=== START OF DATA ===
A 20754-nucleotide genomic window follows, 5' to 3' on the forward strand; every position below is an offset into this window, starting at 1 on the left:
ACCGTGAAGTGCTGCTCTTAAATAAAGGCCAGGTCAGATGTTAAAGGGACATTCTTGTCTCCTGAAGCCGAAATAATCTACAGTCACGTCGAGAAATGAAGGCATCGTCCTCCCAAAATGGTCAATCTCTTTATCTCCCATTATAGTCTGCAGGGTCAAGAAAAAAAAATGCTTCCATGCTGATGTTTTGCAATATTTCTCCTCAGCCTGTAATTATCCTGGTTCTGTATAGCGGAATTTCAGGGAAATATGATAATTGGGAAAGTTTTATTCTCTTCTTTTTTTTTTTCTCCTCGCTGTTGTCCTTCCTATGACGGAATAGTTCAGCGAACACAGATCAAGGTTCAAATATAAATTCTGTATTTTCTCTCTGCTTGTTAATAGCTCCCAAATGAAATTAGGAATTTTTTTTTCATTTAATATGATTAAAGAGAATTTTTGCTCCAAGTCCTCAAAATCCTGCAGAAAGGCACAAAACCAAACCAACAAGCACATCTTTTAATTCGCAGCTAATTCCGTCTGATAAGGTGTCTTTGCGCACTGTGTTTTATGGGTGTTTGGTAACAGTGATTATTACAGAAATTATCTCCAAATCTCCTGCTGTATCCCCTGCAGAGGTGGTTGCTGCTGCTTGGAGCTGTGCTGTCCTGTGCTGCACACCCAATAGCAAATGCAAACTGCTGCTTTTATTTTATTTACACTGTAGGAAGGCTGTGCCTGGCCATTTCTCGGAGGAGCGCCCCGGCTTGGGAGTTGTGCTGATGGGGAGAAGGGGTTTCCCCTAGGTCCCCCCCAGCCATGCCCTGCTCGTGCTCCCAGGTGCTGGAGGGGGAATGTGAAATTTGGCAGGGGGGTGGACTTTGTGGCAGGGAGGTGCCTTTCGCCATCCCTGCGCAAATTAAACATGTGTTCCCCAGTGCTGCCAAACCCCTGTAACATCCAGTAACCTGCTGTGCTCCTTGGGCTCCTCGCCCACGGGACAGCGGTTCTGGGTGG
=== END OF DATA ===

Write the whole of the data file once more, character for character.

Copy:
A 20754-nucleotide genomic window follows, 5' to 3' on the forward strand; every position below is an offset into this window, starting at 1 on the left:
ACCGTGAAGTGCTGCTCTTAAATAAAGGCCAGGTCAGATGTTAAAGGGACATTCTTGTCTCCTGAAGCCGAAATAATCTACAGTCACGTCGAGAAATGAAGGCATCGTCCTCCCAAAATGGTCAATCTCTTTATCTCCCATTATAGTCTGCAGGGTCAAGAAAAAAAAATGCTTCCATGCTGATGTTTTGCAATATTTCTCCTCAGCCTGTAATTATCCTGGTTCTGTATAGCGGAATTTCAGGGAAATATGATAATTGGGAAAGTTTTATTCTCTTCTTTTTTTTTTTCTCCTCGCTGTTGTCCTTCCTATGACGGAATAGTTCAGCGAACACAGATCAAGGTTCAAATATAAATTCTGTATTTTCTCTCTGCTTGTTAATAGCTCCCAAATGAAATTAGGAATTTTTTTTTCATTTAATATGATTAAAGAGAATTTTTGCTCCAAGTCCTCAAAATCCTGCAGAAAGGCACAAAACCAAACCAACAAGCACATCTTTTAATTCGCAGCTAATTCCGTCTGATAAGGTGTCTTTGCGCACTGTGTTTTATGGGTGTTTGGTAACAGTGATTATTACAGAAATTATCTCCAAATCTCCTGCTGTATCCCCTGCAGAGGTGGTTGCTGCTGCTTGGAGCTGTGCTGTCCTGTGCTGCACACCCAATAGCAAATGCAAACTGCTGCTTTTATTTTATTTACACTGTAGGAAGGCTGTGCCTGGCCATTTCTCGGAGGAGCGCCCCGGCTTGGGAGTTGTGCTGATGGGGAGAAGGGGTTTCCCCTAGGTCCCCCCCAGCCATGCCCTGCTCGTGCTCCCAGGTGCTGGAGGGGGAATGTGAAATTTGGCAGGGGGGTGGACTTTGTGGCAGGGAGGTGCCTTTCGCCATCCCTGCGCAAATTAAACATGTGTTCCCCAGTGCTGCCAAACCCCTGTAACATCCAGTAACCTGCTGTGCTCCTTGGGCTCCTCGCCCACGGGACAGCGGTTCTGGGTGG